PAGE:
“I am not my relationships”

On February 4th 2012 I broke up with my high school sweetheart. That same day, I told myself I would never become so attached to someone else ever again. I didn’t want to ever have to go through such heartbreak again. It was more than ending a relationship; I had to face the reality that my first love and everything I had built up around it was no longer there. Everything I had thought to be true was broken. I lost my best friend and the person who had helped me through some of the hardest times in my life. Despite comfort and support from my friends and family, I lost a part of myself that day; a part of me that I’ve been trying to get back ever since.

In the time since the break up I have met new people, developed and lost feelings, even been in another relationship. Still, the same thought has never left the back of my mind: don’t become attached. This thought cripples my emotions; it causes me to always follow my head and never my heart. I recognize how incapacitating it is to view relationships the way that I do, and yet I can’t find the strength to overcome it. To me, that is the worst part about insecurities. Even if you can recognize their irrationality, it doesn’t make them go away.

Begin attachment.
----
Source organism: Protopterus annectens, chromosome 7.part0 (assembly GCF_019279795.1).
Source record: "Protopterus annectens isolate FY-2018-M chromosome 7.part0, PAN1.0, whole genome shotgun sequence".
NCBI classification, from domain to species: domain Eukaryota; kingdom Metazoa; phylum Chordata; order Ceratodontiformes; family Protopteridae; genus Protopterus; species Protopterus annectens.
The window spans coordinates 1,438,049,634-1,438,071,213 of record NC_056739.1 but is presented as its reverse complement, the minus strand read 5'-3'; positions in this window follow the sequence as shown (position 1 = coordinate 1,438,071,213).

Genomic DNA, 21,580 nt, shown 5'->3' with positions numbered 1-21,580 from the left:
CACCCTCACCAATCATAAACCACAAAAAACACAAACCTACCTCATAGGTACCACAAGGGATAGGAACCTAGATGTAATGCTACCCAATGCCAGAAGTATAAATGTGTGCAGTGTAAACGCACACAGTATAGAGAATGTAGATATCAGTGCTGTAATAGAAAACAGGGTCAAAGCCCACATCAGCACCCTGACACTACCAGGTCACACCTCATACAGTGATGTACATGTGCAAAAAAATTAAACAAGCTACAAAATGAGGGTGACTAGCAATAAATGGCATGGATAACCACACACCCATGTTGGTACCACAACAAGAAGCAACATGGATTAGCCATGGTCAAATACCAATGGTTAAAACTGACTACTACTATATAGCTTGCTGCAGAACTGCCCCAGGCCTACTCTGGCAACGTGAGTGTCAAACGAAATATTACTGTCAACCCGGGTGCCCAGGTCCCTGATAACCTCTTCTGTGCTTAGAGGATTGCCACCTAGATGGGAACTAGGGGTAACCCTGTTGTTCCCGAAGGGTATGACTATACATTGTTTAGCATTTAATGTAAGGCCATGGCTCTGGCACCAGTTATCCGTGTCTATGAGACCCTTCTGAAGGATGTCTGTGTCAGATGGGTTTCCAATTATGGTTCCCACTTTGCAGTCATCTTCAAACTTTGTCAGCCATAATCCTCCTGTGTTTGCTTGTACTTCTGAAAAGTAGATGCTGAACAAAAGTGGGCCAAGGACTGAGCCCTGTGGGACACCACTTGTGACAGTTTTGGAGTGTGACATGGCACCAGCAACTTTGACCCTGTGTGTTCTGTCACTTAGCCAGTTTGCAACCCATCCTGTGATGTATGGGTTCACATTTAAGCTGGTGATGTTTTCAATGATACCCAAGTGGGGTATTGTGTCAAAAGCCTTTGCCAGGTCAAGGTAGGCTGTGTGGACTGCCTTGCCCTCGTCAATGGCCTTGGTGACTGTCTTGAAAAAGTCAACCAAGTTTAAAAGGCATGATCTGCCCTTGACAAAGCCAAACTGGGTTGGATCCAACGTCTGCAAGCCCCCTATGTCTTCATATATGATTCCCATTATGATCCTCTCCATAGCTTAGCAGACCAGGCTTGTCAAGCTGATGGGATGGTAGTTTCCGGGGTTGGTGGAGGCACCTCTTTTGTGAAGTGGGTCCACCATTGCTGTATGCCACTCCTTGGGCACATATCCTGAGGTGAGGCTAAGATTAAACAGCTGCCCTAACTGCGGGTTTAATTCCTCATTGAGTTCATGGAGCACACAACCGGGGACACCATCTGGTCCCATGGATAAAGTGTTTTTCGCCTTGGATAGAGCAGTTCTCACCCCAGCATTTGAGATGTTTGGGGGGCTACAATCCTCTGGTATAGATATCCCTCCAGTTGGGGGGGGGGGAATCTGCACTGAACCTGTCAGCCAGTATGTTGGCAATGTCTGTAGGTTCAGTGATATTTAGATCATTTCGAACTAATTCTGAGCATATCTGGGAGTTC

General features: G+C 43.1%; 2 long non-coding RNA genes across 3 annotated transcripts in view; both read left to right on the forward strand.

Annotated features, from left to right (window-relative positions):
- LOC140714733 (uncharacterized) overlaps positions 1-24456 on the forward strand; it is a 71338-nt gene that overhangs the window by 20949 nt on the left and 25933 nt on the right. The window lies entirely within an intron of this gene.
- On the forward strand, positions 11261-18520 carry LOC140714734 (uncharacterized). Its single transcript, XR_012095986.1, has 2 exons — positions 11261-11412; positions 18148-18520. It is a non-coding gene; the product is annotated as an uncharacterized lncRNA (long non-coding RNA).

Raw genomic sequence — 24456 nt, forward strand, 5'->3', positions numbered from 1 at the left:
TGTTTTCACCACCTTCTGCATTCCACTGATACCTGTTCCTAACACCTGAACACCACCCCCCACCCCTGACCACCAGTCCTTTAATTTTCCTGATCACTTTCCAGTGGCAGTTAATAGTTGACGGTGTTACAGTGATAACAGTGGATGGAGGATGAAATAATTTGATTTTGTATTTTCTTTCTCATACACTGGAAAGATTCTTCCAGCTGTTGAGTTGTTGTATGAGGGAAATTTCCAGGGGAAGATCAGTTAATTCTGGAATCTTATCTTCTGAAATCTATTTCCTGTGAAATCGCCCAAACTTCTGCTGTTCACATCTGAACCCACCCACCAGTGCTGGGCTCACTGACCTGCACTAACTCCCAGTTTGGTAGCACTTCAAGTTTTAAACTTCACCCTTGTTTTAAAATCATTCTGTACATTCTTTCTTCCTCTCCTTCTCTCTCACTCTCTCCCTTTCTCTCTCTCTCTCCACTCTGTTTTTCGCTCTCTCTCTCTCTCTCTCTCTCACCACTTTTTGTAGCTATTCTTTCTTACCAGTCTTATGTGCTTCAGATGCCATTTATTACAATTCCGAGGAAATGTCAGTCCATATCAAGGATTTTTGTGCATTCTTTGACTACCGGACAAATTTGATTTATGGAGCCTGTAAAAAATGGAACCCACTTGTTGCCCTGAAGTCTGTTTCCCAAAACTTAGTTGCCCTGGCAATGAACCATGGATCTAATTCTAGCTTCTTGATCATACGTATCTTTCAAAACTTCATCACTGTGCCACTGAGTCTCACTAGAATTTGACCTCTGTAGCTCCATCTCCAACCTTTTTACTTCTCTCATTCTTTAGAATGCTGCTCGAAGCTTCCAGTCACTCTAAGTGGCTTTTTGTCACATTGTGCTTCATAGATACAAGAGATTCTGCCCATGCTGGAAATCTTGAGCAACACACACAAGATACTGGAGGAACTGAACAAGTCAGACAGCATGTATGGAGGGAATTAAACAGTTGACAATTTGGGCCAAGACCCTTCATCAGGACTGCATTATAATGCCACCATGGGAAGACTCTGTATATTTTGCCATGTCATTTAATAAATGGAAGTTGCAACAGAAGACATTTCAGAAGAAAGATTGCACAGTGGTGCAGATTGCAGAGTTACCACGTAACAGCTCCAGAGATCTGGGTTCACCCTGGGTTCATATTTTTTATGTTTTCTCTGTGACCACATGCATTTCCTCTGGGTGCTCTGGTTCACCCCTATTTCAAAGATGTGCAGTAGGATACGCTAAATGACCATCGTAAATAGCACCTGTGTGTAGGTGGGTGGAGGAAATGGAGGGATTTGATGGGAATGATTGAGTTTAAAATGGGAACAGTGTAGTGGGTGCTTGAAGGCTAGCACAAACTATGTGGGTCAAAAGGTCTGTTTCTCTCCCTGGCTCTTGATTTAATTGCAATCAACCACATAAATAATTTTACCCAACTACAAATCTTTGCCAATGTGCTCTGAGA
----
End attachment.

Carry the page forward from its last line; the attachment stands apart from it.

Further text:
My mentality about relationships has crept its way into every aspect of my life. Building walls around your heart, I have learned, is a double-edged sword. As determined as I am to remain shut off from feeling anything, part of me hopes that someone will see past my cold exterior. One person; I just want one person to realize that I’m worth the effort it will take to break down my walls. The tape playing over again and over again in my head has slowly changed from “don’t get attached,” to “you’re not good enough”. I push people away, and then spend weeks wondering why I wasn’t good enough for them to stick around.

My aversion to attachment comes in waves. I can go days without actively thinking of it, but then I notice myself hoping to run into someone, or looking forward to a text, and my insecurity pulls me back in. It is inescapable, because it is a part of who I am. It is not, however, who I am. I am not my relationships. I know that one day, I will find the piece of me that I lost that day in 2012. And when that day finally comes, I will be freed from the chains of my insecurity.